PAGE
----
History of Oktoberfest Munich

Oktoberfest is the largest folk festival in the world, held over 16 days and attended by more than six million people. However, it started as a royal wedding with horse races and a 40,000-strong crowd of well-wishers. On October 12, 1810, Bavaria’s Prince Ludwig (who became King Ludwig I), invited all of the people of Munich to help celebrate his wedding to his new wife, Princess Therese.

Everyone had such a good time that it was decided it would happen again the very next year – and the one after that, and so on. It has continued to evolve into the most famous folk festival in the world and it is still held at Theresienwiese (Therese’s meadow) in Munich’s centre.

A festive culture

Germans are famous for a number of things including hard work, engineering ingenuity and punctuality. However, they also love to celebrate and get together with family, friends and the community.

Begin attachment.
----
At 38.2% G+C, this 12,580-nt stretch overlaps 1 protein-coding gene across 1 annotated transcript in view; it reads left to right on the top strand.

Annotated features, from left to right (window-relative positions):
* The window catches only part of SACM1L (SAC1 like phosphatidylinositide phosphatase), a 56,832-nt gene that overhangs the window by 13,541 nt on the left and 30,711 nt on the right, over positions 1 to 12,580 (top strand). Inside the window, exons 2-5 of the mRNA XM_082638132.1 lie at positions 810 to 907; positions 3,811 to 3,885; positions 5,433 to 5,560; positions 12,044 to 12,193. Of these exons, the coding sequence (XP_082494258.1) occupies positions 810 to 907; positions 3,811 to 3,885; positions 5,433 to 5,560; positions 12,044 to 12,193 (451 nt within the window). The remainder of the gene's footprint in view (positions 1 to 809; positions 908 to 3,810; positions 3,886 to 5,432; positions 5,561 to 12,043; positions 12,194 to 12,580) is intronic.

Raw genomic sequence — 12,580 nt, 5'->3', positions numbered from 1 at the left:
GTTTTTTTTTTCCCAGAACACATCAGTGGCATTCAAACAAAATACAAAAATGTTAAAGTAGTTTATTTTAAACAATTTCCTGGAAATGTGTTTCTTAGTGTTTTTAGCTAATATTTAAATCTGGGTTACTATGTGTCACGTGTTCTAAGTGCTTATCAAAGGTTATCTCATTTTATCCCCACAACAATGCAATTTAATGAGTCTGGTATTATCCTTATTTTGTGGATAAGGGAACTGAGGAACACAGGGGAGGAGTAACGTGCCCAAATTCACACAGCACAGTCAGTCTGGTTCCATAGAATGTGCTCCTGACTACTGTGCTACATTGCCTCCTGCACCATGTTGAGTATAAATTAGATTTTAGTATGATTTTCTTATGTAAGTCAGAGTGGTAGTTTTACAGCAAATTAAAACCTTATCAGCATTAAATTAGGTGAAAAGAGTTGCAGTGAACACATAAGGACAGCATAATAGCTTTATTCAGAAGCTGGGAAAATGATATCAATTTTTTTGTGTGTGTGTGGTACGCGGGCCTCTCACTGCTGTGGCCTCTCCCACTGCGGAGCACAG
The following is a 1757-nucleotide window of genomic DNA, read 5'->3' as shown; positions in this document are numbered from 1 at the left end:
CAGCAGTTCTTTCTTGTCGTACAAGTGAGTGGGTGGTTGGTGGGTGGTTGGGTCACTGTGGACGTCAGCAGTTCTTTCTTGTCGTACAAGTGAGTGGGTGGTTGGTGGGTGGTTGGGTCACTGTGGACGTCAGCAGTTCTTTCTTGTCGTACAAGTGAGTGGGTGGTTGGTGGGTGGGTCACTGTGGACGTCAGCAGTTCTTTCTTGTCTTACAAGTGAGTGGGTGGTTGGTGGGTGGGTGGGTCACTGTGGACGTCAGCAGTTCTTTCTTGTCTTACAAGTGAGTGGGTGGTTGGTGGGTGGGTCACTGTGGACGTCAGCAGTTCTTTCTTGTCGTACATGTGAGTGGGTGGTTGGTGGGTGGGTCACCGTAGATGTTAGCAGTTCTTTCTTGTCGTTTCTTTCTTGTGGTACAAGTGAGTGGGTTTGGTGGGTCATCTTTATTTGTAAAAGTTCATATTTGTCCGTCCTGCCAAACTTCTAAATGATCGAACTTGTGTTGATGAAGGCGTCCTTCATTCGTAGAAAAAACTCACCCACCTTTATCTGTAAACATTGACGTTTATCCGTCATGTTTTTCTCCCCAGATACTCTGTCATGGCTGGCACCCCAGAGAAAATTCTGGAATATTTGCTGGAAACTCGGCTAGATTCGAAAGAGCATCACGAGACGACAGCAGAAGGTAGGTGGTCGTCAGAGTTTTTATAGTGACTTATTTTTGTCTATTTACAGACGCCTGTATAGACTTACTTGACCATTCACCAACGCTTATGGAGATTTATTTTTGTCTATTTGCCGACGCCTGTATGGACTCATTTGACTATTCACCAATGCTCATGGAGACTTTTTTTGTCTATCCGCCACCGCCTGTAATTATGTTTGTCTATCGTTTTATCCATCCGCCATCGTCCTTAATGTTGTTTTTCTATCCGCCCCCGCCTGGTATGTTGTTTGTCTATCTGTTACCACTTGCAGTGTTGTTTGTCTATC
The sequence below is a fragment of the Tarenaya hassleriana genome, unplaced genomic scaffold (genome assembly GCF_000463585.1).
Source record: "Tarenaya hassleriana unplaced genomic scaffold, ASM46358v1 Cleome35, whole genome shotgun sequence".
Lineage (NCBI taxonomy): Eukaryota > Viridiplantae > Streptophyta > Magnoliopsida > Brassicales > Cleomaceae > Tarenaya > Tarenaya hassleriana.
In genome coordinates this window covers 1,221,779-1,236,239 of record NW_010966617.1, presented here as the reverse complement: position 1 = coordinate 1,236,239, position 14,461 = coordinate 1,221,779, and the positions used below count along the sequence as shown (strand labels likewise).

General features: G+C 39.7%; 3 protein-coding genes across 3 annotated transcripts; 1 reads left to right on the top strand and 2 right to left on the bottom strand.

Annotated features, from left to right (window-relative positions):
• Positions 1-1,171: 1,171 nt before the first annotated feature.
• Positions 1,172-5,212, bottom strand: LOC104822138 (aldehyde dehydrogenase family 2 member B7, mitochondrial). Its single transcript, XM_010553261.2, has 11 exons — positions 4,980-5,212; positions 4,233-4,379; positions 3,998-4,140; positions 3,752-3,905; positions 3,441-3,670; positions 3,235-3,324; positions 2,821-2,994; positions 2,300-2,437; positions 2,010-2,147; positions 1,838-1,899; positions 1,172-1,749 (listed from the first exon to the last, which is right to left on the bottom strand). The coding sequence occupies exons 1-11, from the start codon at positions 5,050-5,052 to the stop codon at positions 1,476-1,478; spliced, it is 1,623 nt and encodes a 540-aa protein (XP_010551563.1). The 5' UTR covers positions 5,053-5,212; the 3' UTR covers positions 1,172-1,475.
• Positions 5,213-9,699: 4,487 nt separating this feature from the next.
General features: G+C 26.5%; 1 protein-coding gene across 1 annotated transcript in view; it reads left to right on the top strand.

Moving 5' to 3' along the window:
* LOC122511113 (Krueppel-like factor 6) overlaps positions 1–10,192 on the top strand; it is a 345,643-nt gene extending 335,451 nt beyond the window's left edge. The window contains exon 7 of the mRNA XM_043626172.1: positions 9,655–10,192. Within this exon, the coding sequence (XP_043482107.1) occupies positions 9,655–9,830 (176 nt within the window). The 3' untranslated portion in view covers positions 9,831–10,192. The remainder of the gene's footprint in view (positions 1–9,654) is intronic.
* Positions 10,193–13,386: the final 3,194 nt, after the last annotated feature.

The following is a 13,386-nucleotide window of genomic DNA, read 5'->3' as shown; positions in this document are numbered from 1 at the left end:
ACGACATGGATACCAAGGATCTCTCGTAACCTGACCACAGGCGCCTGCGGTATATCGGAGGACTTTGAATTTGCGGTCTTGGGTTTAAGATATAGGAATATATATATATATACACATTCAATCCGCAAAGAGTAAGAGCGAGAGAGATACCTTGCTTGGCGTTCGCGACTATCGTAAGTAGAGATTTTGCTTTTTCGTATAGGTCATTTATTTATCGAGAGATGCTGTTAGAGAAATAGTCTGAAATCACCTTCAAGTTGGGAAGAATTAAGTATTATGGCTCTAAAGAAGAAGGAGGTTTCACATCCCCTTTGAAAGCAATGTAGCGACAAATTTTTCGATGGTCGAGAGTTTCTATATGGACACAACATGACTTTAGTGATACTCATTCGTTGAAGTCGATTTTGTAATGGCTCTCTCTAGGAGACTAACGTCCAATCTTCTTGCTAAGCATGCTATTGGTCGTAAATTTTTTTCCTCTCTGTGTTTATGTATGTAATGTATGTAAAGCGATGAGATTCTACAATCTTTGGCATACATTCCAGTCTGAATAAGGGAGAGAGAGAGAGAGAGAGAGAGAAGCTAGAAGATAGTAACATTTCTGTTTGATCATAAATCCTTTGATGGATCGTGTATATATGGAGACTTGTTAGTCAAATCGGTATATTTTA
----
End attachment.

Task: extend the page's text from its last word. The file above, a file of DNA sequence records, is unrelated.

Whether this happens in a small villages or international city, German celebrations are about anything and everything – the seasons, the holy saints, the local produce, legends and famous people, events in history, buildings, machines, animals, vegetables and minerals.

They often have the most unusual names. For example, Bad Dürkheim’s Wurstmarkt {sausage market} is actually the largest wine festival and oldest folk festival in the world! Many German towns also vie for the title of ‘oldest’ fair, but Bremen’s Freimarkt town fair is a strong contender, bringing together locals, regional marketers and visitors since 1035.

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